Today we discuss interchangeability of parts. This may sound trivial, but you probably would not even consider replacing your food processor blade with your lawnmower blade. It would be obvious that these are not interchangeable. However, there are times when a part needs to be replaced or design is reworked altering the composition, that is the constituent parts of the product or design.
Let’s take an example and walked through it. Consider the ignition key switch to your car. It has a specific shape, mounts and attached with specific mechanisms, and performs or initiates many actions of the vehicle. This is often referred to as form, fit and function. Let’s consider the old ignition switch is going out of production from your supplier. We would need to find another solution. As an engineer we would explore alternative or replacement parts. If we want to minimize costs, we would look for another ignition switch that forms, fits and functions identically to … Continue reading
We have discussed the nonfunctional requirements for extensibility in our earlier posts. Now we turn to others in the nonfunctional list of requirements. Today we are going to consider maintainability. Maintainability is the measure of ability to successfully repair or fix the product after manufacturing, usually in the field, and over time.
For manufacturing entities, many of the maintainability requirements are born out, at least in part, by the manufacturing and assembly environment of the customer organization. The Design for Assembly (DFA) and Design for Manufacturing (DFM). The building of the product with ease will frequently translate into the maintainability requirements. That is not to say all will. The manufacturing line will often have specialized tools and conditions that ensure the long-term and repeatable production of the product. For example, the modular approach we take to manufacturing the system that may arise from our DFMA work will also likely help with the maintainability of the product in the field. So too … Continue reading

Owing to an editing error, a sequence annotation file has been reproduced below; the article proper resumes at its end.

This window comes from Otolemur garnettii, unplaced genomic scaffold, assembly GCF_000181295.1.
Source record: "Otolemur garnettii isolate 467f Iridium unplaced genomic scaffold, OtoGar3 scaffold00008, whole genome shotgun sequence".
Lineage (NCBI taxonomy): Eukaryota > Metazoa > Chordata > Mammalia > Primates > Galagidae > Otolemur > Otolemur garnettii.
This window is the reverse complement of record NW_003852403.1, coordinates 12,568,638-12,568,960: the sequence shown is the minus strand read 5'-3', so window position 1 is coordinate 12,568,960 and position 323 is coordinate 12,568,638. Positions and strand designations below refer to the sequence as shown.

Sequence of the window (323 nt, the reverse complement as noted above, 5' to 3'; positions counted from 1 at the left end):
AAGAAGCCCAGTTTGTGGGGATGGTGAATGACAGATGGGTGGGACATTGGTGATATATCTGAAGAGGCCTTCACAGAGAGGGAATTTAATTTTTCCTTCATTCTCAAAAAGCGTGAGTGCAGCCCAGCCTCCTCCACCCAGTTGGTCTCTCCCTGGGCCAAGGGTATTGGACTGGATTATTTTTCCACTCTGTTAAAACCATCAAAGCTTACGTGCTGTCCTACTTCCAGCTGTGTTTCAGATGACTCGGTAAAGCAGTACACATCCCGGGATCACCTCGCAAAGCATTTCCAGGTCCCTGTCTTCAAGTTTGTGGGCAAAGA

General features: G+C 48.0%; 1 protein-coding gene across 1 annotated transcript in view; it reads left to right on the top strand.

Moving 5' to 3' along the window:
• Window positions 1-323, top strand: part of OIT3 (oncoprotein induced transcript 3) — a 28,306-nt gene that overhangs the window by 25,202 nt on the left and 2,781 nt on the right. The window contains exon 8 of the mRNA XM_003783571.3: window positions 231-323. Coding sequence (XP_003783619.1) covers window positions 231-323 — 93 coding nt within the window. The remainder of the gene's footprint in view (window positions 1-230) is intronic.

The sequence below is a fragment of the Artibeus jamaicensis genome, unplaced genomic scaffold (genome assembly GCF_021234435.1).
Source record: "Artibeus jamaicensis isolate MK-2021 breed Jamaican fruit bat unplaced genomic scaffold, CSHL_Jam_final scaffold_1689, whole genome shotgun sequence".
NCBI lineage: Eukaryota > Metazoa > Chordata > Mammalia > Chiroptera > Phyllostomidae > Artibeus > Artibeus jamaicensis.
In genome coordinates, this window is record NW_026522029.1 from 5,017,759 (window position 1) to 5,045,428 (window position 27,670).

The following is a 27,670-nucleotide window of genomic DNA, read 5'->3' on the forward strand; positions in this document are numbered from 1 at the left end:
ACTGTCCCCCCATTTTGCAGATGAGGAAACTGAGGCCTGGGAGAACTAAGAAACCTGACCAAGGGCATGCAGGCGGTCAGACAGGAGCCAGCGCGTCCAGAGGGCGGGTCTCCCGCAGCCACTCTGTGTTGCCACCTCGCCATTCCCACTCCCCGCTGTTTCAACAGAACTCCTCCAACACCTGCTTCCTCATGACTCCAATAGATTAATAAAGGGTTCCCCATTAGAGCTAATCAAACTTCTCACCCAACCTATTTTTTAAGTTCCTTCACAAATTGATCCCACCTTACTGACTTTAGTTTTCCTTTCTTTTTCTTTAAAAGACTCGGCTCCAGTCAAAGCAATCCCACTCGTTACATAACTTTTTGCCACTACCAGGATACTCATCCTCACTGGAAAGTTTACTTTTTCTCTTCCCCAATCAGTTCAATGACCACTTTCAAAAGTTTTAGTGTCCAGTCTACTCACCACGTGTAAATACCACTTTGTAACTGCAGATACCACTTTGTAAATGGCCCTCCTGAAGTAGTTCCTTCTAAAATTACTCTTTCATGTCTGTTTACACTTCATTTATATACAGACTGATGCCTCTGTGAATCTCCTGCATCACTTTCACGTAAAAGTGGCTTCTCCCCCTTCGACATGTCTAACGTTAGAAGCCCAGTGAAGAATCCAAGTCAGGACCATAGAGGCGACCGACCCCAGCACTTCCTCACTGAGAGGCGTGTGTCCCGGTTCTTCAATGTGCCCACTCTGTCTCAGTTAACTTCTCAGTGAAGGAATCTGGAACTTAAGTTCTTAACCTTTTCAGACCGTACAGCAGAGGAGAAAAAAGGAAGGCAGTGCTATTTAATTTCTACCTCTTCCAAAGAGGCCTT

This post was inspired by David Greer who presented us with the topic of devops and continuous delirium.
When it comes to devops, continuous delirium has two connotations as in wildly excited, and incoherent and bewildering. When done appropriately, the development personnel and our customer will be wildly excited to be a part of such a wonderful and productive project. When done poorly or inappropriately, our work resembles a sense of random and non-sequitur moments that leave the team and customer feeling like they have been thumped on the head.
Constant Builds and Poor Configuration Management
Constant builds of software with insufficient configuration and build management leaves everybody bewildered and wondering about the build and the constituent parts that actually comprise the build, not just what we suppose it to be. Defects come, then are solved and in a subsequent build we find a defect very similar to the previous defect. Upon investigation, we will find that it is, … Continue reading
Really, Eliminate Configuration Management?
Anybody that believes they are saving project time, engineering time and money by eliminating configuration management does not understand how things really work. This is especially true if the items you are eliminating the configuration management for, interface with other items. Building a system or subsystems that comprise a variety of software components to which there is no configuration management (traceability) is reckless and will prove either very costly or dangerous. When you are unable to trace a particular iteration of a number of iterations in a number of different modules that comprise a subsystem or system, you will spend far more than a few hours debugging and determining root cause and subsequent corrective action. The test department’s work will be much greater and require more hours than the trifle you are saving in the development work. In fact, the farther the product moves from the developers, the more costly the problem and longer in duration to obtain … Continue reading